‘Blowback’ was a term coined by the CIA in the early years of the Cold War. The wall text in the first room of this four-person show quoted Wikipedia’s definition: ‘The espionage term for the violent, unintended consequences of a covert operation that is suffered by the civil population of the aggressor government.’ ‘Blowback’ is a loaded concept: it speaks of a population unaware of high-level clandestine operations and the resulting backlash of pre-determined, state-sponsored moves. At a time when government directives – economic, (un)democratic, even cultural – are resulting in increasingly vocal |responses from citizens, the conceit made for a potent framework.
Unfortunately, the series of works presented were, for the most part, wildly out of step with the heightened rhetoric of the show’s title. Big Mac versus the Honey Monster (2010), by Amsterdam-based artist David Haines, was a bizarre, satirical film that takes place in an abattoir. The soundtrack, sung by the film’s cast, was lifted from an article in the UK’s Daily Express about a worker who had been crushed and badly hurt by one of his colleagues following repeated harassment. Interspersed with indulgent, blood-filled shots and men coolly running their blades along the skins of animals, Haines’s work gestured toward a surreal allegory of warped human nature (with the abattoir functioning as a fittingly morbid setting for this set of disgruntled workers) and the tabloid media’s readiness to popularize and profit from such tales.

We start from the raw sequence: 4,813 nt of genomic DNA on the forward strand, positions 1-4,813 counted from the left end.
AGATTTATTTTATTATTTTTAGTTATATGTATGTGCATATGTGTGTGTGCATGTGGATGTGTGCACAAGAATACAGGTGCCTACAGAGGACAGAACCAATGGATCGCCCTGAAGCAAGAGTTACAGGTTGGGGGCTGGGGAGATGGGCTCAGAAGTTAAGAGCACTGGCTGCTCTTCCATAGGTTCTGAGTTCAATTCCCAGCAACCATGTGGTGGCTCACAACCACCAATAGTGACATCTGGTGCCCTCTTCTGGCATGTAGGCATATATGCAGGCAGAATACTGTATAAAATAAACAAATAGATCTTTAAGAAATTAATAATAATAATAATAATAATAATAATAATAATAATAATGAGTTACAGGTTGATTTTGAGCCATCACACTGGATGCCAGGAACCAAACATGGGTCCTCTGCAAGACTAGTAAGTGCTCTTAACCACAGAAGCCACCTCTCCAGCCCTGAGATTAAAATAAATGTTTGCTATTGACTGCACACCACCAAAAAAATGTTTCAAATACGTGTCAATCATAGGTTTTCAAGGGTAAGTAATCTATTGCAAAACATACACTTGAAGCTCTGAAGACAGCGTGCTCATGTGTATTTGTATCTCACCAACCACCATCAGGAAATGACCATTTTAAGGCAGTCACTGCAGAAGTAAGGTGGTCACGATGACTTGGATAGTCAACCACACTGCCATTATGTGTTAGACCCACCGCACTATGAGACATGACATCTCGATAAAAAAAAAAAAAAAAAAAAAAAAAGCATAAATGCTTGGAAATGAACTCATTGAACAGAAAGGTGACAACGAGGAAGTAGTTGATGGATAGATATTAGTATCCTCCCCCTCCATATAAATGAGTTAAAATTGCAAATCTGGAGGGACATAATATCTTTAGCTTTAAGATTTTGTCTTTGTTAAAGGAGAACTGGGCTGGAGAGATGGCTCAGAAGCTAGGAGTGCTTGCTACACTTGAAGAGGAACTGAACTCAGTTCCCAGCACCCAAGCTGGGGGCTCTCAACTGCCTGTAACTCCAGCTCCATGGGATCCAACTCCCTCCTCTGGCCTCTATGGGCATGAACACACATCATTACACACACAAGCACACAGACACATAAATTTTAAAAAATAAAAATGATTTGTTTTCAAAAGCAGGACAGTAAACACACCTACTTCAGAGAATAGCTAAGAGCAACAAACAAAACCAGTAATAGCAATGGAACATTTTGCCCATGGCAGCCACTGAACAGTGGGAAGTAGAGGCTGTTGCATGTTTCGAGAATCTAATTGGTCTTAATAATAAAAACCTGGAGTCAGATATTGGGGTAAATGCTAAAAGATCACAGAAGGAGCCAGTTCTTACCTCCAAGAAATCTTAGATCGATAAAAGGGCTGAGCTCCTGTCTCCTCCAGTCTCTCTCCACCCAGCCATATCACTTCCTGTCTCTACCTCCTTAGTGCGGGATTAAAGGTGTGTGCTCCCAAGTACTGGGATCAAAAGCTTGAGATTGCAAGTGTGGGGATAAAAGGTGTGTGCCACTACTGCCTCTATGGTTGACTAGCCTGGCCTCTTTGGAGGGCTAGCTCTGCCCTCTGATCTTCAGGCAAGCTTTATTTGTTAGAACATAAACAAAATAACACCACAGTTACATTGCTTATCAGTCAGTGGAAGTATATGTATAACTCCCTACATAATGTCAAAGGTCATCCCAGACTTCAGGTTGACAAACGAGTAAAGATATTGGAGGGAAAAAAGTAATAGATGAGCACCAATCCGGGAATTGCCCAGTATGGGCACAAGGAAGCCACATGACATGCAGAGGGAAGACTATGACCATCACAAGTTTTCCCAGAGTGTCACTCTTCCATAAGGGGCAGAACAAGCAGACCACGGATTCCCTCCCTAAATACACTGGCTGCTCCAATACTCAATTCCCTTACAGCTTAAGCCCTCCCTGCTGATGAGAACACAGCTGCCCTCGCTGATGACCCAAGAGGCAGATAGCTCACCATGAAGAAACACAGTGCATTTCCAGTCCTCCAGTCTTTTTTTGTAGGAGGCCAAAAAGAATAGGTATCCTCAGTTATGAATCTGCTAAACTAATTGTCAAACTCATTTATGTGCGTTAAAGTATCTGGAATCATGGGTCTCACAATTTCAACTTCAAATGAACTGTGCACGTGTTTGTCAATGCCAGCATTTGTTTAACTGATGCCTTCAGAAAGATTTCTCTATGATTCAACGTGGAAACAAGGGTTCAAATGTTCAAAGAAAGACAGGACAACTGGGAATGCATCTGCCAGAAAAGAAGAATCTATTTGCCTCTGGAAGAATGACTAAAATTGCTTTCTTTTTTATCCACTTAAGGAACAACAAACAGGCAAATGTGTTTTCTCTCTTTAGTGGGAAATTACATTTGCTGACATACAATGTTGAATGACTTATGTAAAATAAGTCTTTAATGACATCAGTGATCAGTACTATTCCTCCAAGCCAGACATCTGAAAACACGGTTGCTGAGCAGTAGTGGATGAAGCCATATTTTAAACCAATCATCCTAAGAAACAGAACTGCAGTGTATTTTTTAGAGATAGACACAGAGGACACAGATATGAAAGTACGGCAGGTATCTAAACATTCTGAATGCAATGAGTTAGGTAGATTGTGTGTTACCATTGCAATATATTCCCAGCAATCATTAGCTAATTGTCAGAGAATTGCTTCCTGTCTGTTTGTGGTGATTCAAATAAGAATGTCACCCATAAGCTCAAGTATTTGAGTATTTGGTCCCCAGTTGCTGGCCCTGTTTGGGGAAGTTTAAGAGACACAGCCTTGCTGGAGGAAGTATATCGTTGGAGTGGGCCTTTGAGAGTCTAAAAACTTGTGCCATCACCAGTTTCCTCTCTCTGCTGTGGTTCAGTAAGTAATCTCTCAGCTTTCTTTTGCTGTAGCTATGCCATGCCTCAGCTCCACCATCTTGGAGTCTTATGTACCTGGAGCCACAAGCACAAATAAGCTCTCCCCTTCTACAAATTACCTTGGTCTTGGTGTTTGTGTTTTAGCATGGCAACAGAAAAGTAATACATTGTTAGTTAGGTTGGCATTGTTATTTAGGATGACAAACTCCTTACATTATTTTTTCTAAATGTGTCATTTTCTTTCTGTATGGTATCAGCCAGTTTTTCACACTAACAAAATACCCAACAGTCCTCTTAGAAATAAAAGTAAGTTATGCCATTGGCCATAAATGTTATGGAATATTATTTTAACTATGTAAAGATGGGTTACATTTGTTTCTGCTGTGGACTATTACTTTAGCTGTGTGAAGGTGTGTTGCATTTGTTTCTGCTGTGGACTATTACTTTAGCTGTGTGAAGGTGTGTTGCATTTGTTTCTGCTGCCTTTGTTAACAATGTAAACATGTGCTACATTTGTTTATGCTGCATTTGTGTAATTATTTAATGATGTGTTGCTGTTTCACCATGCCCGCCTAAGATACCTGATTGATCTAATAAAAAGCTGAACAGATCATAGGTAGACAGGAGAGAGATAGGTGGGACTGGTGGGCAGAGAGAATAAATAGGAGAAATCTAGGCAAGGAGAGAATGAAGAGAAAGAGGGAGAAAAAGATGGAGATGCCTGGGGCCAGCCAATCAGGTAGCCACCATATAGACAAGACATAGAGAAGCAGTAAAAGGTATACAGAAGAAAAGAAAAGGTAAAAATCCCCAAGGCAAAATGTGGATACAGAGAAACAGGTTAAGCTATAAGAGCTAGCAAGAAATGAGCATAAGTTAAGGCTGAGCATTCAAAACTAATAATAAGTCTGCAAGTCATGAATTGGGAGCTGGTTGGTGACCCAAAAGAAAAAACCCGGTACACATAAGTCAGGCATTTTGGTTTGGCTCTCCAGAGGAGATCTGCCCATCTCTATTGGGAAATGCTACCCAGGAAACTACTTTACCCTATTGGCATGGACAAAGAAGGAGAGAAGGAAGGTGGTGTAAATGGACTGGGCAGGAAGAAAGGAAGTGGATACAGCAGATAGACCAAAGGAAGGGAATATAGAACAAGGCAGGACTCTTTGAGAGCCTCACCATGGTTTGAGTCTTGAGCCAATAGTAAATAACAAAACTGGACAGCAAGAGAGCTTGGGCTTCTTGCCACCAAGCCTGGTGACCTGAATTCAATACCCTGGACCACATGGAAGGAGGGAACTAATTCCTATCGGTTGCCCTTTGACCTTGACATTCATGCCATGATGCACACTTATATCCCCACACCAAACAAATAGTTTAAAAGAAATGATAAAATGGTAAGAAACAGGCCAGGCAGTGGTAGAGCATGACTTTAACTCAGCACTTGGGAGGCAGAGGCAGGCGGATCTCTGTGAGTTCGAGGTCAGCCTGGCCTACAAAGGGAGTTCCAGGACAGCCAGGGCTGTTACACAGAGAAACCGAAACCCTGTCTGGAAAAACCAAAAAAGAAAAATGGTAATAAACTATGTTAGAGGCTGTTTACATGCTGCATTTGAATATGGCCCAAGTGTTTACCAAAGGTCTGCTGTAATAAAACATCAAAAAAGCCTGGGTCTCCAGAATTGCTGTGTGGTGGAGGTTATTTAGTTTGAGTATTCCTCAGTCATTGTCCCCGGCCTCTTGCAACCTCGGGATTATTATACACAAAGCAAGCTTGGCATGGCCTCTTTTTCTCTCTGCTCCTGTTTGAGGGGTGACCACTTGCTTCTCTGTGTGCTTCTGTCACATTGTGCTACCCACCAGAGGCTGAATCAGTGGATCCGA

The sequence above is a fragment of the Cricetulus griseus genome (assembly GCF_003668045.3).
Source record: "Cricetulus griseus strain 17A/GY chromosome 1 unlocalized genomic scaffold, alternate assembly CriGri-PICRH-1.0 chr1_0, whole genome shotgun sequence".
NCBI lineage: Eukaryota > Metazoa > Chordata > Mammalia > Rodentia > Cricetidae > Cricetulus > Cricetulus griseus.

As a manifestation of ‘blowback’, it was a strange opening gambit.
The second room contained a more straightforward statement by French collective Claire Fontaine. A large neon sign, Capitalism Kills (Love) (2008), stretched across one wall of the gallery. Using a font called ‘k’, named for Franz Kafka, the piece is described as a tribute to Kafka and his unfinished novel Amerika, which offers a – well, Kafkaesque – portrait of a country the author never actually visited. Unfortunately, the piece was shown opposite a wall of open windows, muting any visual power this spectacular anti-capitalist gesture might have had. Next door, Untitled (Tennis Ball Sculpture) (2009), an installation consisting of tennis balls stuffed with sweets, referenced the way narcotics enter American prisons and function as currency inside penal walls. How these works reveal the repercussions of covert state directives – last I checked, capitalism and prisons aren’t secrets – was unclear. Again, Fontaine’s work felt over-determined by curator Una Henry’s overzealous theme.
The second half of the exhibition raised the stakes with mixed success. Aernout Mik’s video installation Middlemen (2001) is a silent portrait of a trading floor after an economic crash. Shot seven years before Lehman Brothers’ capitulation, Mik’s work is positioned in the press release as an ‘eerie premonition of our current economic situation’. Yet the effect of the economic meltdown in this scenario is confined to a portrait of sweaty, jittering men in Mik’s fictional, paper-strewn set. Within the context of ‘Blowback’, the work’s significance and urgency for today’s context, beyond a shared sense of economic Armageddon, remained unclear.
In the last room, the exhibition finally landed a blow. East Side Story (2006–08) by Croatian artist Igor Gubric´ is a two-channel video installation: on one screen, documentary footage shows neo-Nazi groups attacking marchers during gay pride parades in Belgrade and Zagreb. The work highlights the potent repercussions of introducing cultural liberalism in the nationalist-fuelled context of war-torn states. On the adjacent screen, Gubric´ commissioned street dancers to perform an artistic interpretation of the violence and emotional turmoil of the riots. I first saw this work in WHW’s 2009 Istanbul Biennial ‘What Keeps Mankind Alive?’. There, the Zagreb-based collective placed East Side Story in a rich geographical and political context that bolstered their ambitious polemic. In contrast, the works in ‘Blowback’ felt like an inadequate set of manifestations of what could have been a provocative and timely curatorial proposal.